Loudoun County's "no-growth" policy has failed so miserably that county officials are preparing to scrap it in favor of "managed growth" that could bring a dramatic 66.7 percent jump in Loudoun's population by 1990.

Since 1972 the county board, trying to hold onto Loudoun's agricultural-rural character despite the relentless westward push of the Washington suburbs has refused to approve any rezoning applications.

Suburbs kept replacing farms, anyway. From 1970 to this year, Loudoun's population grew a whopping 76.5 percent from 34,000 to 60,000, one of the sharpest growth rates in the Washington area.

Furthermore, court-ordered rezonings and out-of-court settlements have set the stage for 8,000 to 10,000 more houses - or as many as 30,000 more people.

"'No growth' has been a failure," said the county's new planning director, John Dugan.

"It postponed the impact, but it didn't stop it from happening."

"We can't put up a chain-link fence at the Fairfax-Loudoun line and keep everybody out. Growth is inevitable," said Carl. F. Henrickson, chairman of the Loudoun County Board of Supervisors. He said the new managed growth plan 'is the recognition we can bring in growth on our own terms, not the courts' or the developers'".

By 1990, Dugan said, Leesburg Pike (Rte. 7), Loudoun's main corridor to the central urban area of metropolitan Washington, could be choked with 100,000 cars a day. Traffic of that magnitude - the road now handles about 18,000 cars a day - could cause 17-mile-long commuter-hour backups from Tysons Corner in Fairfax County to Leesburg, the Loudoun County seat.

To head off that and other spectres of too-rapid unbuanization, Dugan and his planning department have drawn up a new master plan that, they hope, can make future growth manageable. The plan was presented to the supervisors yesterday.

The new plan, which will go to public hearing next month, would not attempt to erect a legislative wall against development - the intention of the unsuccessful no-growth policy.

In essence, the "resource management plan," as the new policy is called, would try to spread out growth so it would not overwhelm roads, schools and other public facilities.

The conventional wisdom is that managed growth will not work in Virginia because the courts supposedly are too sympathetic to land owners - a tradition, the story goes, that is tied to the historical fact that the state's wealth derived more from the land

Fairfax often is cited as an example of the alleged judicial tilt toward land owners. Several years ago, Fairfax, when it was in the midst of drawing a new comprehensive plan, rejected two rezonings for suburban development, claiming that public facilities were inadequate. The courts reversed the supervisors.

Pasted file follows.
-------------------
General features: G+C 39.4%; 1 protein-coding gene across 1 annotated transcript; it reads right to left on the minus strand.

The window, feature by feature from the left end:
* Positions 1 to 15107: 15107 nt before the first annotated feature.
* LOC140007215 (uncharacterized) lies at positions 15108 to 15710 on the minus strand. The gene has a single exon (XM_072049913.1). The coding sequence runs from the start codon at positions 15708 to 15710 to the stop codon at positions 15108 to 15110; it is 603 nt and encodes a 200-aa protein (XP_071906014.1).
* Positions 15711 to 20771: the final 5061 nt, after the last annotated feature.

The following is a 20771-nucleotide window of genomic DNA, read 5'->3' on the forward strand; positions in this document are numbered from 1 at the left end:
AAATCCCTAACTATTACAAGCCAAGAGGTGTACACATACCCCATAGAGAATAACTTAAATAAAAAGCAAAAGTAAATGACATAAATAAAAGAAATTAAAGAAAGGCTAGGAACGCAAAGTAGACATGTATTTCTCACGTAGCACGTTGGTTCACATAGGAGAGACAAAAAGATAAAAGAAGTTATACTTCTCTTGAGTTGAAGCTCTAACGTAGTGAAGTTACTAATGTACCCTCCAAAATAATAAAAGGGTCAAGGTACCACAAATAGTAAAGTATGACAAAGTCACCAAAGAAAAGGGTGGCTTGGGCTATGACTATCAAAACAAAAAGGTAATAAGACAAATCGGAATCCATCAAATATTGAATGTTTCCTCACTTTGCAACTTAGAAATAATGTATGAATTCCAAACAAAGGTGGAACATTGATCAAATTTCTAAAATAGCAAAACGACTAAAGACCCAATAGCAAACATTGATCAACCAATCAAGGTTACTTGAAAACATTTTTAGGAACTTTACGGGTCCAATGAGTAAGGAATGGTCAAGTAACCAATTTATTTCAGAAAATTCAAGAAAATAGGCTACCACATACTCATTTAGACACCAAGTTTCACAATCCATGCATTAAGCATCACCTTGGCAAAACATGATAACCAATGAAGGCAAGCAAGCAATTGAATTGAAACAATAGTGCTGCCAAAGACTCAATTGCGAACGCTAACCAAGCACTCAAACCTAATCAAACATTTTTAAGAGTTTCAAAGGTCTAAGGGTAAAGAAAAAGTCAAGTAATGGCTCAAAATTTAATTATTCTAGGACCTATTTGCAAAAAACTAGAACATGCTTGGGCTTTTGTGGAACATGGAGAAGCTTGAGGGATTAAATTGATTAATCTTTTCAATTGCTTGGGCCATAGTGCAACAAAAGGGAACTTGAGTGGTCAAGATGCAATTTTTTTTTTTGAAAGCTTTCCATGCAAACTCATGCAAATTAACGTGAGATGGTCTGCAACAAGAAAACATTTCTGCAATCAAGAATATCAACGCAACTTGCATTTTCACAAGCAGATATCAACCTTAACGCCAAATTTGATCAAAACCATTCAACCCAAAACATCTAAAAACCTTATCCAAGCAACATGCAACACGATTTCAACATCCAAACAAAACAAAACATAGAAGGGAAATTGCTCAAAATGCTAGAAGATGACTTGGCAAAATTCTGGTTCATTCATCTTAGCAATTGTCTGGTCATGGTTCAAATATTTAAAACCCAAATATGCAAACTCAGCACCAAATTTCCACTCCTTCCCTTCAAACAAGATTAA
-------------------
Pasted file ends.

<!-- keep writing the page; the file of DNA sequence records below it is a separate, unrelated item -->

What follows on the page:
Loudoun planning director Dugan said Fairfax failed because rejection of the rezonings was discriminatory to the landlords. "We're assuming, on the bottom line, that all zoning decisions have to be made with land owners' rights in mind."

Instead of telling a developer he cannot build what he wants to, Loudoun, under its new plan, would tell him to phase the growth according to a schedule determined by public facilities - those in place and those planned.

In addition, Dugan said, the county would not single out one developer - what Fairfax did in each of the two crucial cases it lost in Virginia courts - but apply the same rules to all potential development in each of the county would be divided under the resource plan.

To strength the county's hand if any disputes are taken to court by developers, the resource plan will contain a detailed inventory of the county's public facilities - how much sewer and water capacity is left, the level of traffic on nearby and corridor roads - and what impact new growth would have on county spending if more facilities were required.

In Fairfax, the center of growth in metropolitan Washington, the phasing of development has virtually been left up to the developers themselves, even though the master plan sets targets (up to 1990) in the districts into which the county is divided.

One recent result has been an explosion of new housing in the Burke area of southwest Fairfax that has overwhelmed roads and forced the long-distance busing of public-school students.

Dugan estimates that while managed growth could push Loudoun's population to 100,000 by 1990, continued court intervention in rezoning cases could push the population to 120,000 by that time.

To ease congestion on Rte. 7, the resource plan calls for a bypass that would run to the north and extend into Fairfax, connecting with the Springfield bypass, which is scheduled to be built in the 1980s from the Herndon-Reston are a to last Rte. 7.

According to Dugan, the county, now has sewage capacity for 4,000 to 5,000 additional houses. "It might be nip-and-tuck by 1983 or 1984," he said. One solution, he said, would be for Loudoun to buy capacity in a Fairfax County sewer project that will divert sewage from the Herndon-Reston area (near Loudoun) to the spacious lower Potomac Treatment plant.